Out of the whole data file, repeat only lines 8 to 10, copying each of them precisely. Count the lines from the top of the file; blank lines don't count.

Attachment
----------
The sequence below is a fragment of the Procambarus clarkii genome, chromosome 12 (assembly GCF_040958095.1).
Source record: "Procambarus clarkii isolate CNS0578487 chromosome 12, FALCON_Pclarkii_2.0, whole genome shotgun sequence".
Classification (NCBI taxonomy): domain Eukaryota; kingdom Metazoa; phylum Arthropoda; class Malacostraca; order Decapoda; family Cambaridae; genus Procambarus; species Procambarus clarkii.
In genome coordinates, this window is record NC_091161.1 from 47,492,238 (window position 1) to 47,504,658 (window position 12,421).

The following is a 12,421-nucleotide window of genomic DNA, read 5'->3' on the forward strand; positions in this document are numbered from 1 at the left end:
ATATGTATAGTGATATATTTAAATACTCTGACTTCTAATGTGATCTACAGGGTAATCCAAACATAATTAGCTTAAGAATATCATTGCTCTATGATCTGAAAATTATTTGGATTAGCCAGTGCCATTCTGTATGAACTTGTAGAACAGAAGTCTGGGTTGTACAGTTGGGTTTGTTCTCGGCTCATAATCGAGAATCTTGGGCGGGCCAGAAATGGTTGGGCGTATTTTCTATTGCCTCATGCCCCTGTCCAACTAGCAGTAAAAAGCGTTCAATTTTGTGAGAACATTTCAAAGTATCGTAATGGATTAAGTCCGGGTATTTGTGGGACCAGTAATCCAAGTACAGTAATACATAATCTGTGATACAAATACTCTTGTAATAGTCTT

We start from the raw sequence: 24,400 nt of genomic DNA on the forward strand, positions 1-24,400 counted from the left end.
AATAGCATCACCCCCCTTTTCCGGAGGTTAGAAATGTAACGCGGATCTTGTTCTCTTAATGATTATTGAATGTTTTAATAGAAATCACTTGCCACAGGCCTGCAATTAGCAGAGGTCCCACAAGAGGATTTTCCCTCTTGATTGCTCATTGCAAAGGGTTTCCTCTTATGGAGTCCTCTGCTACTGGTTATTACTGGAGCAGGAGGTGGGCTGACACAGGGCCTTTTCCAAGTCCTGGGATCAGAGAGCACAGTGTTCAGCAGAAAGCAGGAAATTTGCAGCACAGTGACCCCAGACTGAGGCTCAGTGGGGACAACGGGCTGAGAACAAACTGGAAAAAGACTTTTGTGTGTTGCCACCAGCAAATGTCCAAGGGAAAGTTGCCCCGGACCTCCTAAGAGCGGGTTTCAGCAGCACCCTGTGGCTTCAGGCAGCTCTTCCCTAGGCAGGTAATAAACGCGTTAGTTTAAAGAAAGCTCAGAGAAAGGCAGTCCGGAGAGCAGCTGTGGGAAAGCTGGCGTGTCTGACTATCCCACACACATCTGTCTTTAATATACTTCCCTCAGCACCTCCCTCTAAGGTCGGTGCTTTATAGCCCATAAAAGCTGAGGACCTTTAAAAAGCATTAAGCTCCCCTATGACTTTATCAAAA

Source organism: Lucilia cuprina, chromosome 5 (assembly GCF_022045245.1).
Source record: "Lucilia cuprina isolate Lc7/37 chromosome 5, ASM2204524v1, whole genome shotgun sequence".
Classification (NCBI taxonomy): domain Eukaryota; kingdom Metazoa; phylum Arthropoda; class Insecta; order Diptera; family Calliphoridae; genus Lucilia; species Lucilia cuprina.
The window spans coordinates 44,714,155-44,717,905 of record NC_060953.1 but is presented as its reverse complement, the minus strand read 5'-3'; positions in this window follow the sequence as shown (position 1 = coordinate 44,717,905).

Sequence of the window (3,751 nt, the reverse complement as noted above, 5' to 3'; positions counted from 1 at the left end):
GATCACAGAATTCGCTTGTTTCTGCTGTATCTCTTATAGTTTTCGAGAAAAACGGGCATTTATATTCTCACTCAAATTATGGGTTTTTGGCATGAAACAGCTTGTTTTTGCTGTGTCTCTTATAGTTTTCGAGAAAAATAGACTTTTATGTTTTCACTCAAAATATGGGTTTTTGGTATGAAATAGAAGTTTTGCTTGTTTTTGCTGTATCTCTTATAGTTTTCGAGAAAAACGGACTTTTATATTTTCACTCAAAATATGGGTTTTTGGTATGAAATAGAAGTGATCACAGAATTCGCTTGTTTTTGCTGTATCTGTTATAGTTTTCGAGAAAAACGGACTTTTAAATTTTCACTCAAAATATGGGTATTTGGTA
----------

AATAGCATCACCCCCCTTTTCCGGAGGTTAGAAATGTAACGCGGATCTTGTTCTCTTAATGATTATTGAATGTTTTAATAGAAATCACTTGCCACAGGCCTGCAATTAGCAGAGGTCCCACAAGAGGATTTTCCCTCTTGATTGCTCATTGCAAAGGGTTTCCTCTTATGGAGTCCTCTGCTACTGGTTATTACTGGAGCAGGAGGTGGGCTGACACAGGGCCTTTTCCAAGTCCTGGGATCAGAGAGCACAGTGTTCAGCAGAAAGCAGGAAATTTGCAGCACAGTGACCCCAGACTGAGGCTCAGTGGGGACAACGGGCTGAGAACAAACTGGAAAAAGACTTTTGTGTGTTGCCACCAGCAAATGTCCAAGGGAAAGTTGCCCCGGACCTCCTAAGAGCGGGTTTCAGCAGCACCCTGTGGCTTCAGGCAGCTCTTCCCTAGGCAGGTAATAAACGCGTTAGTTTAAAGAAAGCTCAGAGAAAGGCAGTCCGGAGAGCAGCTGTGGGAAAGCTGGCGTGTCTGACTATCCCACACACATCTGTCTTTAATATACTTCCCTCAGCACCTCCCTCTAAGGTCGGTGCTTTATAGCCCATAAAAGCTGAGGACCTTTAAAAAGCATTAAGCTCCCCTATGACTTTATCAAAA

Source organism: Lucilia cuprina, chromosome 5 (assembly GCF_022045245.1).
Source record: "Lucilia cuprina isolate Lc7/37 chromosome 5, ASM2204524v1, whole genome shotgun sequence".